Negative interest rates – or “Wonderland” as we have come to call them – up to now have been a distinctly European fashion. The common currency Eurozone has them. So do non-currency zone neighbors Switzerland and Denmark. Nowhere else did they exist – until now. The Bank of Japan surprised markets on Friday with an announcement that it plans to lower its key interest rate to -1.0 percent. BoJ head Haruhiko Kuroda’s decision to “go European” reflects a country determined to battle its way out of near-deflation, but with a limited set of weapons in its policymaking arsenal. The most recent batch of headline statistics – also released yesterday and today – have little to show for all the slings and arrows of Abenomics over the past four years. Without meaningful structural reform to accompany its monetary policy, Japan will find it difficult to regenerate sustainable growth.
Three Tiers of Confusion
Japan’s new negative rate regime is somewhat confusing in its details. It appears that Japanese rates can be somewhat like Schrödinger’s cat – both positive and negative at the same time. Specifically, the negative rate does not apply to the ¥250-odd trillion of existing bank reserves. The majority of these will now be classified as “basic balance” reserves and they will continue to earn interest at the prevailing 0.1 percent rate. Then there will be a second, smaller tier of reserves that earn zero percent. Finally, the negative rates announced today will pertain only to a third tier of “policy rate balance” reserves – essentially, any excess bank reserves generated by future quantitative easing activity. The practical impact of negative rates remains unclear in terms of what volume of bank reserves might eventually fall into that third tier.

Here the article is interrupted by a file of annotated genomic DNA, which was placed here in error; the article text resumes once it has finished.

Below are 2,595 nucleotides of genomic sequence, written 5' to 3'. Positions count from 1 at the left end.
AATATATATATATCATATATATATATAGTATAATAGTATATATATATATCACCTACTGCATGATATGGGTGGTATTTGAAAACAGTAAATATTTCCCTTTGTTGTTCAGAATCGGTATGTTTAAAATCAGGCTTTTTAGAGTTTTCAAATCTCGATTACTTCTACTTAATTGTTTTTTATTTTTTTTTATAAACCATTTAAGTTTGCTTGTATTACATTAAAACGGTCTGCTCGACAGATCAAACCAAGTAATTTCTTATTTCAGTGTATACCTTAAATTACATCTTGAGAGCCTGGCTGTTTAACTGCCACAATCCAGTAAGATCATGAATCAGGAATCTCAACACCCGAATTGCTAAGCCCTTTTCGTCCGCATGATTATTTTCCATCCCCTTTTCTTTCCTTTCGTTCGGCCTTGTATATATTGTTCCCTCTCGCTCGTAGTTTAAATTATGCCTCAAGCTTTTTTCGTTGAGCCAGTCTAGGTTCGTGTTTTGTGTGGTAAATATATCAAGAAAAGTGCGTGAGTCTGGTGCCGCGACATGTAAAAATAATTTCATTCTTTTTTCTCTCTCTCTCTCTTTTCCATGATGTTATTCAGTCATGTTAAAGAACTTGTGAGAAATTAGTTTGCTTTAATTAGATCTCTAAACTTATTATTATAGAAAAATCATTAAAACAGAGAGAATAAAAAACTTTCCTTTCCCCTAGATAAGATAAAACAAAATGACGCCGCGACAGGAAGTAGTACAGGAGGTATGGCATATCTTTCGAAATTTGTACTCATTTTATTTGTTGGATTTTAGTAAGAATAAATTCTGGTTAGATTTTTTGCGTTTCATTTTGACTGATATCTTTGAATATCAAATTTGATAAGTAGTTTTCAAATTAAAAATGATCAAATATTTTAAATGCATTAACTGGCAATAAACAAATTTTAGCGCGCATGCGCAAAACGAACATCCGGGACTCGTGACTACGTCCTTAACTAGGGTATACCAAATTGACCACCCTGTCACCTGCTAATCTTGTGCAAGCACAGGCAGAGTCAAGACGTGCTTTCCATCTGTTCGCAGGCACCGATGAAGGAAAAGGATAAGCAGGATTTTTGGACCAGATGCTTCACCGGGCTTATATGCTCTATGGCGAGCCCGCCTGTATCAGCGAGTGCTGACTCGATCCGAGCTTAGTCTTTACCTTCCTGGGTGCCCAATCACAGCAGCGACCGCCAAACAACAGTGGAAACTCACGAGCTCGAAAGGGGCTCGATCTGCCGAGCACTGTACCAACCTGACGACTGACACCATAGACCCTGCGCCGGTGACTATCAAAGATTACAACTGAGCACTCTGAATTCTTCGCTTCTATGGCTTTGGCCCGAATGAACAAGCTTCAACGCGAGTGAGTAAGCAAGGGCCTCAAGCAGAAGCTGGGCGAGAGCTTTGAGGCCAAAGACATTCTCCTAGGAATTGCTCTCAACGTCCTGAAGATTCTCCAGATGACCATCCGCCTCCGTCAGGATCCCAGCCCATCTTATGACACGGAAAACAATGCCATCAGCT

Japanese for “Jawboning”
The optics around the rate program may be less about quantifying its impact, and more about sending a signal to markets that Japan’s monetary policymakers are serious about pulling back from the deflation trap which has threatened the economy’s fortunes off and on for the past couple decades. The chart below shows headline Japanese inflation (their headline CPI measure excludes food but includes energy) over the past five years.